Some of the tomatoes were ripe and ready to eat.
But I had more red, ripe tomatoes than I could consume in salads the next few days, but not quite enough for lazy me to go through the canning process for a small batch of tomatoes.
(I also have quite enough canned to last me through the winter months.)
Then, I remembered that I had seen a segment on Gourmet Magazine TV: Diary of a Foodie, that aired on my PBS station last Sunday. A recipe that was featuerd was an ingenious method to make tomato powder.
I was intrigued.
This recipe seemed like a perfect solution to preserve the tomatoes that I had just harvested.
I had to try this method…!
And try I did... and it was a simple, fabulous, and a very different way to use tomatoes in a recipe
So I will to share my new-found kitchen magic with all of you, my dear blog readers.
(recipe adapted from Gourmet Magazine TV: Diary of a Foodie, Season Two: The Inventors.)
In a sheetpan, place a non-stick liner (such as a Silpat mat).
Preheat oven to 175ºF with rack placed in the center of the oven.
Cut the tomatoes crosswise into 1/8-inch-thick slices and arrange in a single layer on the non-stick mat.
Dry the tomato slices in oven, turning over once, until completely dehydrated and crisp.
In my temperamental oven, the drying time took 5 hours.
It make take a bit less so watch carefully near about the 4 hour mark.
I did not mind being a ”tomato sentry” for an hour as the gentle warmth of the stove was welcomed as I sat in my kitchen nook, watched the first dusting of wet snow out the window, read emails and wrote a blog post for another day.
When all the tomato slices felt crisp and crumbly to the touch, I moved the silpat off the warm sheet pan and set it on the counter to let the dried tomato slices cool throughly.
When cool, crumble the tomato slices into an electric coffee/spice grinder.
Grind to a fine powder.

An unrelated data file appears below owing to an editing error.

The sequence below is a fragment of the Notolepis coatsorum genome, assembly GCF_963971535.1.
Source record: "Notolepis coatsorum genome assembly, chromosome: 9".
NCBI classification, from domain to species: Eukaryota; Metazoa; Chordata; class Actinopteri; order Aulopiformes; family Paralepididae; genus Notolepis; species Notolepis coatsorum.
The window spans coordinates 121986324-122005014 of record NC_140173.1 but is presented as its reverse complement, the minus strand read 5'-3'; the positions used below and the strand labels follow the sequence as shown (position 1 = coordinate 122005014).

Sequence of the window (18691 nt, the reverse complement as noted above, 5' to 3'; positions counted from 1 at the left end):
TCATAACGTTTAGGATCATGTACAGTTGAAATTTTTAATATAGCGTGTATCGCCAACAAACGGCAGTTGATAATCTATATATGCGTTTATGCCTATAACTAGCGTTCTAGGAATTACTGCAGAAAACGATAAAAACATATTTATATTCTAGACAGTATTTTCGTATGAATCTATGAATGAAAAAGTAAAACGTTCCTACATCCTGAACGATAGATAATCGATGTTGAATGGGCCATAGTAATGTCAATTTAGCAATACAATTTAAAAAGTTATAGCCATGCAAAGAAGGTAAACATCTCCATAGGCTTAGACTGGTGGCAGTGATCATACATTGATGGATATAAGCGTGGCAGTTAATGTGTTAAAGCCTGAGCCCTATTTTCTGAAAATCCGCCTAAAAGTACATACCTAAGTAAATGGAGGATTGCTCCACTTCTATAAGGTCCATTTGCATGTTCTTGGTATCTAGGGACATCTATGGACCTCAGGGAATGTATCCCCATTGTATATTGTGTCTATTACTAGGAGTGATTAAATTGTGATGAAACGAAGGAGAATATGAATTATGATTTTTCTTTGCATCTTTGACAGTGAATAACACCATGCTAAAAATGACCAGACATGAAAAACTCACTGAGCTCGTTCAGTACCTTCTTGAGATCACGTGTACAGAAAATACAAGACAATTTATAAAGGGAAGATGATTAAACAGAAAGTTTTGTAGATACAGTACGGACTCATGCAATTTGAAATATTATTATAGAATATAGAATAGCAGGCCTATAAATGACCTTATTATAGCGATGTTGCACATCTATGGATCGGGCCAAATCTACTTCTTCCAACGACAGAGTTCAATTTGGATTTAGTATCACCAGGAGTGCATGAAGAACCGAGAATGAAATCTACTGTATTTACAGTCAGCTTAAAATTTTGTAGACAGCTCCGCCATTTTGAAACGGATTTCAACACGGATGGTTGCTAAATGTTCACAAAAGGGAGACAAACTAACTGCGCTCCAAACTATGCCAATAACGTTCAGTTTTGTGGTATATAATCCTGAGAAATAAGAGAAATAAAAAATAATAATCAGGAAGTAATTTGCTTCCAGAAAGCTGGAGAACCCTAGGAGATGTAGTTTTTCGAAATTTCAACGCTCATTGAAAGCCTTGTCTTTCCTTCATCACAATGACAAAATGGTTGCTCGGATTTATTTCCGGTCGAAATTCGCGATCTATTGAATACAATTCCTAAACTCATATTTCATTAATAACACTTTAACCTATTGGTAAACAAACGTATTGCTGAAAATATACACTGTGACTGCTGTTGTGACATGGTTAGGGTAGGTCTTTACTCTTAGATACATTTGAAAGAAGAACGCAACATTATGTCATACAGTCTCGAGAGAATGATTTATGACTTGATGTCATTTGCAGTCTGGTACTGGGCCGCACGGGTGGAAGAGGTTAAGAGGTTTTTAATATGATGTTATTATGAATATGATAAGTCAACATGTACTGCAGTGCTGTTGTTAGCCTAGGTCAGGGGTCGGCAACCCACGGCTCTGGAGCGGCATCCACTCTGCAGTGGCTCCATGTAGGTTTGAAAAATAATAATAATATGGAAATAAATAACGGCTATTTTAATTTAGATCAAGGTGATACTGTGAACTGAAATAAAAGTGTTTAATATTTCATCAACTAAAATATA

Transfer the ground essence from the grinder to a fine-mesh sieve set over a bowl.
Use a wooden or metal spoon to push powder through sieve.
Discard any pieces or seeds that remain.
Each 8 ounces of fresh tomatoes that I dried, (2 medium tomatoes),
yielded about 2 Tablespoons of the bright and intensely flavored Tomato Powder.
In an airtight container at room temperature, this tomato powder keeps indefinitely.
I stored mine in an old French jam jar with a rubber seal.
This rich tasting Tomato Powder is delicious tossed with garlic-buttered pasta or sprinkled over a fresh green salad that has been dressed with a vinegarette.
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A Bonus Tuesday Tip:
Cleaning the Spice Grinder
I have small electric grinder that I reserve solely for spices and my home-dried herbs.
At present I use a 5 year-old Krups coffee grinder.
But whatever you have (and there are some great spiffy new models out there) it needs to be cleaned between uses.
After use, I tap the body of the grinder and dump the dregs, then I gently wipe with a barely damp cloth.
Then I grind two or three batches of plain inexpensive white rice to remove the remains of the spice that was ground. I find that this also effectively removes the aroma as well.
After I dispose of the last batch of ground rice, I wipe the cap and grinder interior with a slightly damp cloth (unplug FIRST please…! )
Let the grinder air dry, et viola..!
You now have a clean, fresh grinder without residue or odors for your next batch of your own personal blend of fresh spices.